After a proxy voting season which saw a surge in shareholder resolutions, a new study shows asset managers have been making their policies clearer about which environmental and social problems they will support.

A paper on asset managers’ focus on environmental and social themes in proxy voting published by Morningstar Manager Research today also revealed that US index giants BlackRock and Vanguard have a lower level of environmental and social focus than do major European managers such as Allianz Global Investors and BNP Paribas Asset Management.

The authors of the study, which evaluated 25 asset managers’ approaches to ESG themes, said in a summary of their findings: “Asset managers are adding more clarity to their policies on the features of E&S (environmental and social) proposals that they will and will not support,” adding that this could help investors make informed choices about manager selection.

The research firm said the number of shareholder resolutions on E&S themes had grown rapidly in the most recent proxy year, ending on 30 June, as had the number of such resolutions with significant shareholder support.

The number of E&S shareholder resolutions in the US that were opposed by company boards increased to over 250 this year from 145 in the 2021 proxy year, the firm said.

“Many asset managers have responded to this trend by providing more detailed and specific policies on what E&S proposals they would support.

”This leads to more predictable voting outcomes for asset managers, which in turn can help investors make informed choices about which managers’ active ownership approach best reflects their own E&S priorities,” Morningstar said.

The study analysed managers by grouping them based on their level of focus on E&S themes – ranking the firms individually from very high to low.

Nine of the 13 European asset managers include were judged to have a high or very high E&S focus in their proxy voting policies – meaning they tended to include detailed and specific policies on several aspects of climate policy – while 11 out of the 12 US asset managers studied had a medium or low focus, according to Morningstar’s assessment.

Allianz GI, BNP Paribas, Fidelity International, and Legal & General Investment Management had the highest level of focus on E&S issues in their proxy voting policies in the study, while the “big three” index managers – BlackRock, State Street Global Advisors  and Vanguard – all had a medium E&S focus, as defined in the research firm’s categorisation.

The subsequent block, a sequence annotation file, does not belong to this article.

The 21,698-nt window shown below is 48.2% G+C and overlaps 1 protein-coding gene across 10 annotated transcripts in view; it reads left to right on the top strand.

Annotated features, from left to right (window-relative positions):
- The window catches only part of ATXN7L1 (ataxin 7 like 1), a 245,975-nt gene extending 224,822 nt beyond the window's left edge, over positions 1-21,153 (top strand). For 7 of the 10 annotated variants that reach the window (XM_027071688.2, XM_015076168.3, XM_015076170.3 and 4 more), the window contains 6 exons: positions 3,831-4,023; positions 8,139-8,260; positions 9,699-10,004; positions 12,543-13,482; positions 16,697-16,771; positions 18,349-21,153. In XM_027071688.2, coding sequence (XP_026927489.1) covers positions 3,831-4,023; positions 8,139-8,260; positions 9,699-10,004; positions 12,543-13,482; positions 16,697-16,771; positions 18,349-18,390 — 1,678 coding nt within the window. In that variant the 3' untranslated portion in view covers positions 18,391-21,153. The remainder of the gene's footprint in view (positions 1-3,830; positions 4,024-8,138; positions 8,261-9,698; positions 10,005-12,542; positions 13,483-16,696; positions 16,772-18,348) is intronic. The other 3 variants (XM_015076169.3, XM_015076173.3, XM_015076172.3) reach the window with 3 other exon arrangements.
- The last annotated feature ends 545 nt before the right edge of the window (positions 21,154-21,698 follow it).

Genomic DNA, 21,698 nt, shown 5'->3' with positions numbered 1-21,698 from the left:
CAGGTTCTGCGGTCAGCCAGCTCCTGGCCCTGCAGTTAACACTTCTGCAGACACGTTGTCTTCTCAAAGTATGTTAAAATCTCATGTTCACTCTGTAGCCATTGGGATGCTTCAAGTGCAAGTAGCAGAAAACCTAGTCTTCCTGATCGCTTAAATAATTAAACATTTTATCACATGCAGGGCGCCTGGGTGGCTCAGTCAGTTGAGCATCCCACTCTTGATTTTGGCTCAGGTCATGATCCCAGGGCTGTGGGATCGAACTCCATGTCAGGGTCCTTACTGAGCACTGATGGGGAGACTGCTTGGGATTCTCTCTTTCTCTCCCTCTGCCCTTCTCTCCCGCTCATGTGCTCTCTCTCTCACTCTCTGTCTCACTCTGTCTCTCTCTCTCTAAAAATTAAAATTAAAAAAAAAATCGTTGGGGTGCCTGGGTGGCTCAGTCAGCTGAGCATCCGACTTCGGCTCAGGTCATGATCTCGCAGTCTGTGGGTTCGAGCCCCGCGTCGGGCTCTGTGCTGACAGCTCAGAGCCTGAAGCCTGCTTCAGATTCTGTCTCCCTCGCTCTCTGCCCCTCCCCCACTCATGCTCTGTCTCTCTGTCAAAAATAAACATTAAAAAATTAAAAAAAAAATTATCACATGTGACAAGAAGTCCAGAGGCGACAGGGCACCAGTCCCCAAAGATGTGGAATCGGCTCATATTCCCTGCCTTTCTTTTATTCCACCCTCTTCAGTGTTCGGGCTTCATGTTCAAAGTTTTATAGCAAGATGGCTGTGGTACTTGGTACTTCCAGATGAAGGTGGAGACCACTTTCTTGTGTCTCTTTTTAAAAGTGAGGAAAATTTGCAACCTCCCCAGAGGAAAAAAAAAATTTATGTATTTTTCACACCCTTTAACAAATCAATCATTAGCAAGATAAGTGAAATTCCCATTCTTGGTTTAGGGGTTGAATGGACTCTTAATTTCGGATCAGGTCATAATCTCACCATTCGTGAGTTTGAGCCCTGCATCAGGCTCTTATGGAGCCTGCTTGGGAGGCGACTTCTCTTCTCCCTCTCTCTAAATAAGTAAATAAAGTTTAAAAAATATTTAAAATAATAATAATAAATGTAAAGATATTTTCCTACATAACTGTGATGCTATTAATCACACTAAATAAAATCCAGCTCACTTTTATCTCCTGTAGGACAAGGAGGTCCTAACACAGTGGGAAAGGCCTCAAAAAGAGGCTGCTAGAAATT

Managing $9.6trn (€9.6trn) and $8.5trn, respectively, BlackRock and Vanguard are the largest asset manager in the world by some distance, according to figures from the Sovereign Wealth Fund Institute.

Morningstar said this “apparent transatlantic divide” could be attributed to several factors, including market culture, regulation and stewardship codes.

“US asset managers have long taken a strict shareholder value approach to their dealings with company boards and management in part due to the narrow definition of fiduciary duty in the US, which requires that managers focus on maximizing financial returns for the client,” it said.

This contrasted, the firm said, with the European view that fiduciary responsibility encompassed a broader range of issues, including the impact of companies on the environment and society at large.

Separately, research conducted by MSCI ESG Research also found that concentration of ownership of corporations also increased in the last five years among MSCI ACWI Index constituents that lacked a controlling shareholder. Among widely held and Principal shareholder companies globally, BlackRock held 5% or more of 638 index constituents, and Vanguard held 5% or more of 424 index constituents.

Read the digital edition of IPE’s latest magazine